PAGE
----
THE FIGHT AGAINST TERRORISM

France steps up pressure on Spain to support global fight against ISIS

“We are open to receiving any help that relieves our operations,” says French PM Manuel Valls

Spanish Defense Minister Pedro Morenés visits troops in Lebanon last week in an image supplied by the Ministry of Defense.
Spanish Defense Minister Pedro Morenés visits troops in Lebanon last week in an image supplied by the Ministry of Defense.Iñaki Gómez / EFE

France on Tuesday sent out new signals to Spain in the hope that the latter will offer some kind of support in the global fight against Islamic State (ISIS).

With the general election coming up on December 20, Spanish Prime Minister Mariano Rajoy has so far been reticent to make any specific contribution to the alliance over fears that military intervention might run into domestic opposition and take away votes from his Popular Party (PP).

While France is aware of this and has refrained from making any specific requests from Madrid, it has warned that time is running out.

French diplomatic sources explained that the French army is stretched thin after having mobilized over 10,000 soldiers to reinforce domestic security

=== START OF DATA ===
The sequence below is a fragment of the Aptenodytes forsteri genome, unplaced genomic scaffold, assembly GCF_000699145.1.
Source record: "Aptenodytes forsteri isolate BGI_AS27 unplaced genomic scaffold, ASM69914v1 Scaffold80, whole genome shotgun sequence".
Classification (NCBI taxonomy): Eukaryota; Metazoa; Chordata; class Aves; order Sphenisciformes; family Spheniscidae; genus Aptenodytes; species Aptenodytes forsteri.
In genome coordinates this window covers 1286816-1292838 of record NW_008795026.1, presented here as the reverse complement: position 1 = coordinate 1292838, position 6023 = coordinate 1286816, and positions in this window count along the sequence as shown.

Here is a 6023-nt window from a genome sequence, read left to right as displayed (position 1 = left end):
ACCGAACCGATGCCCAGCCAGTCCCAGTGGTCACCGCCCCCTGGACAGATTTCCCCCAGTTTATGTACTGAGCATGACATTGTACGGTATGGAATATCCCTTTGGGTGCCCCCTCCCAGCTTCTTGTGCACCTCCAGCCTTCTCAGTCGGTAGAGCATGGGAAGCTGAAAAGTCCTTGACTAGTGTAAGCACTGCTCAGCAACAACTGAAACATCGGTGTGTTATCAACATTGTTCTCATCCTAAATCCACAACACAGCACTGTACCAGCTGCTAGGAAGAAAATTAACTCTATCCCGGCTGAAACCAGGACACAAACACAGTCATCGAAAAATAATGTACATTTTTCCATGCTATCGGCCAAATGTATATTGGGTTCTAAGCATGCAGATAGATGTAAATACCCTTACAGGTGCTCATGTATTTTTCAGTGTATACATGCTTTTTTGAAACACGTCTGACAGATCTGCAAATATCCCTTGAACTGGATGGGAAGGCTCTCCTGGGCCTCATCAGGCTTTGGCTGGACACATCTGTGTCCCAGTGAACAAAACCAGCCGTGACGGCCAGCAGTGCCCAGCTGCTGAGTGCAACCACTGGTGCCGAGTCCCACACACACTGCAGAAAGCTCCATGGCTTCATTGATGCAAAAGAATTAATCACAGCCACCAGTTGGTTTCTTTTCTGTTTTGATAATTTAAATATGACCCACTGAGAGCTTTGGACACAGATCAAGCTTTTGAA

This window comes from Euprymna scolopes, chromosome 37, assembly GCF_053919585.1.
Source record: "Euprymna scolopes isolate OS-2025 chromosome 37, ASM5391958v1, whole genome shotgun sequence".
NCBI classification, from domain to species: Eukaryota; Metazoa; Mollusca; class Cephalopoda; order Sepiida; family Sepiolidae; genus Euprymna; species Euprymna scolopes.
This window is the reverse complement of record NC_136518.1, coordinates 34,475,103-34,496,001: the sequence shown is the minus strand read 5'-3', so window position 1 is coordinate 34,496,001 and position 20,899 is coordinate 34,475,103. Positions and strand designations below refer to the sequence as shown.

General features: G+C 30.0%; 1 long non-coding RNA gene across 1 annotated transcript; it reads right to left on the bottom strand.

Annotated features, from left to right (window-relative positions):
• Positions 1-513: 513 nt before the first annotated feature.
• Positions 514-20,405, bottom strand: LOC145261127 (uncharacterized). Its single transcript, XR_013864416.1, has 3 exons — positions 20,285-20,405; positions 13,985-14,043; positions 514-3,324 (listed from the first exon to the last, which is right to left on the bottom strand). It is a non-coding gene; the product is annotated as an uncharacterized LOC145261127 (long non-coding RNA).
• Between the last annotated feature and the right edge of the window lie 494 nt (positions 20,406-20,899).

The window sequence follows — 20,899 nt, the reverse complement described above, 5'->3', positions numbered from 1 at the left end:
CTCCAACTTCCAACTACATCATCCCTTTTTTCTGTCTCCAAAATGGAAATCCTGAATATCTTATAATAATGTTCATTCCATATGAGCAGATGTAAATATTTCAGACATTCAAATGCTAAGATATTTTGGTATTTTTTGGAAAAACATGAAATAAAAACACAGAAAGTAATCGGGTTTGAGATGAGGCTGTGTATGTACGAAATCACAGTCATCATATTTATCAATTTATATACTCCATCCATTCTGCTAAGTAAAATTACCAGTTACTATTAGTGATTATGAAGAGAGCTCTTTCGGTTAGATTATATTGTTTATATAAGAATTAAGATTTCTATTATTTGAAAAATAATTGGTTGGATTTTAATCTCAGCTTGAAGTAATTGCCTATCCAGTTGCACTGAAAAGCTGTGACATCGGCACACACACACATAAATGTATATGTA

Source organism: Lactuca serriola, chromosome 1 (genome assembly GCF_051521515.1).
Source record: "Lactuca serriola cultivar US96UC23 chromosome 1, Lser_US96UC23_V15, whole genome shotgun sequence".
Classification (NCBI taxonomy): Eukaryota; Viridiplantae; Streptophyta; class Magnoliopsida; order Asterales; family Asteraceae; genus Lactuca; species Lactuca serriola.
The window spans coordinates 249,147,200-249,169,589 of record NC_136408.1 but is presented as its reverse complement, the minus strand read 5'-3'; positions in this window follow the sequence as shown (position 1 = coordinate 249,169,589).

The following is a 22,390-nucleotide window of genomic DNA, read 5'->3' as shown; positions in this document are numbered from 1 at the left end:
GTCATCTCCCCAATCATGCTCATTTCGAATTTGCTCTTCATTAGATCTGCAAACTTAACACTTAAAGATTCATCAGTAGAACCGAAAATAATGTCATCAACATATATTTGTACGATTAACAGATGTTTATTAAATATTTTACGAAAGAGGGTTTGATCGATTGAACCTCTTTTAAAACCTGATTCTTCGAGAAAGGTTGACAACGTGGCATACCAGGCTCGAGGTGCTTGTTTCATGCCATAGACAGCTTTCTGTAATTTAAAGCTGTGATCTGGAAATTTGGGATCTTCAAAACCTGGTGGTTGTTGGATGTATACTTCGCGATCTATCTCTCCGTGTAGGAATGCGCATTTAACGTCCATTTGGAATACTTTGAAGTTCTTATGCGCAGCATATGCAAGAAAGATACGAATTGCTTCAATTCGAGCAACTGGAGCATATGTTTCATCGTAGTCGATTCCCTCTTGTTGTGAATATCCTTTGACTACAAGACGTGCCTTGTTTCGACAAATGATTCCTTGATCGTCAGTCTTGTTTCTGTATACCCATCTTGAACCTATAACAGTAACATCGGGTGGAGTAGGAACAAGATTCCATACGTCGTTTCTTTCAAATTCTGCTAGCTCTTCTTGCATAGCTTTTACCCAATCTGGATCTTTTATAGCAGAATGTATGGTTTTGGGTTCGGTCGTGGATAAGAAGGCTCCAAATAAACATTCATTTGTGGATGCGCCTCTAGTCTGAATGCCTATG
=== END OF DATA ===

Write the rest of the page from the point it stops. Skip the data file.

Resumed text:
“We understand that Rajoy is waiting for the general election, but there is no doubt that France is open to receiving any kind of help that will relieve our operations abroad,” said French Prime Minister Manuel Valls on Tuesday.

“These are things that should be discussed right now,” added the French ambassador to Spain, Yves Saint-Geours, in an interview with Spanish private network Antena 3. “One of the reasons we didn’t immediately ask for support is that we know very well that the country is in the middle of an [election] campaign, and we the French should not get involved in that.”

But Paris is keen to secure as much support as possible to deal with several fronts simultaneously: in Syria, in Mali and in its own territory, among others.

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French diplomatic sources explained that the French army was stretched thin after mobilizing over 10,000 soldiers to reinforce domestic security. That is why Paris would like allied nations to increase their own military contingents in places such as Mali, where jihadist terrorism is making inroads.

Last Thursday, Spanish officials had suggested that Spain was going to boost its military presence in Africa, but shortly after Friday’s terrorist attack on a hotel in the Malian capital of Bamako, the Rajoy administration issued a strong denial.

Rajoy and Hollande are scheduled to meet next Monday in Paris at the United Nations Climate Change Conference. Sources at La Moncloa prime minister’s residence have not confirmed whether there will be a bilateral meeting between both leaders.

English version by Susana Urra.

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